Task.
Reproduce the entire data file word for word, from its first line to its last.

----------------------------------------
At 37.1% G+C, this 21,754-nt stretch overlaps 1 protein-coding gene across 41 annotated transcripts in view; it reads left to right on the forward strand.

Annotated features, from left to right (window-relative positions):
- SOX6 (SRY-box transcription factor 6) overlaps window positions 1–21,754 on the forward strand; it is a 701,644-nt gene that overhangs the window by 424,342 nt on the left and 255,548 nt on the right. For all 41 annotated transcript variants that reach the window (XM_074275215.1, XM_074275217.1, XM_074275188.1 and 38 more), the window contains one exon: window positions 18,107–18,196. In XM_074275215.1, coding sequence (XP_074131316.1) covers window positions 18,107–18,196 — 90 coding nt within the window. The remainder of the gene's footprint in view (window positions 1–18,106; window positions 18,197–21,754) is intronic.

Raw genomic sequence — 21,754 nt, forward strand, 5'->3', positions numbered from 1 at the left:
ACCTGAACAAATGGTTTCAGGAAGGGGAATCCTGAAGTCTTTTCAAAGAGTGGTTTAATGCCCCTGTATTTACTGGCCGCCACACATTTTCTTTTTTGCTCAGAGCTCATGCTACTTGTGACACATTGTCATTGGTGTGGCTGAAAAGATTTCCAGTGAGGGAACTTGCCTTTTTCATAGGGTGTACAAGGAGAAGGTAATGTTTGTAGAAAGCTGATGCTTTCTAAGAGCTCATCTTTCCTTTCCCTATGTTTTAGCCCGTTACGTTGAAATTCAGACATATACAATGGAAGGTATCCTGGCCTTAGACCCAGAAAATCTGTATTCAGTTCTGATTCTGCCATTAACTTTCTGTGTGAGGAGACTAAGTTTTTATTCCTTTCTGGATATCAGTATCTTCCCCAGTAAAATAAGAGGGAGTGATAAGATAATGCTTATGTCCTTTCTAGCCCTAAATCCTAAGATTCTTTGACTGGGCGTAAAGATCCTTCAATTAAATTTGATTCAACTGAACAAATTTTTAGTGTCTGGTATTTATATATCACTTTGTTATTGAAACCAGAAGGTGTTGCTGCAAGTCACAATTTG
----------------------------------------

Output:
At 37.1% G+C, this 21,754-nt stretch overlaps 1 protein-coding gene across 41 annotated transcripts in view; it reads left to right on the forward strand.

Annotated features, from left to right (window-relative positions):
- SOX6 (SRY-box transcription factor 6) overlaps window positions 1–21,754 on the forward strand; it is a 701,644-nt gene that overhangs the window by 424,342 nt on the left and 255,548 nt on the right. For all 41 annotated transcript variants that reach the window (XM_074275215.1, XM_074275217.1, XM_074275188.1 and 38 more), the window contains one exon: window positions 18,107–18,196. In XM_074275215.1, coding sequence (XP_074131316.1) covers window positions 18,107–18,196 — 90 coding nt within the window. The remainder of the gene's footprint in view (window positions 1–18,106; window positions 18,197–21,754) is intronic.

Raw genomic sequence — 21,754 nt, forward strand, 5'->3', positions numbered from 1 at the left:
ACCTGAACAAATGGTTTCAGGAAGGGGAATCCTGAAGTCTTTTCAAAGAGTGGTTTAATGCCCCTGTATTTACTGGCCGCCACACATTTTCTTTTTTGCTCAGAGCTCATGCTACTTGTGACACATTGTCATTGGTGTGGCTGAAAAGATTTCCAGTGAGGGAACTTGCCTTTTTCATAGGGTGTACAAGGAGAAGGTAATGTTTGTAGAAAGCTGATGCTTTCTAAGAGCTCATCTTTCCTTTCCCTATGTTTTAGCCCGTTACGTTGAAATTCAGACATATACAATGGAAGGTATCCTGGCCTTAGACCCAGAAAATCTGTATTCAGTTCTGATTCTGCCATTAACTTTCTGTGTGAGGAGACTAAGTTTTTATTCCTTTCTGGATATCAGTATCTTCCCCAGTAAAATAAGAGGGAGTGATAAGATAATGCTTATGTCCTTTCTAGCCCTAAATCCTAAGATTCTTTGACTGGGCGTAAAGATCCTTCAATTAAATTTGATTCAACTGAACAAATTTTTAGTGTCTGGTATTTATATATCACTTTGTTATTGAAACCAGAAGGTGTTGCTGCAAGTCACAATTTG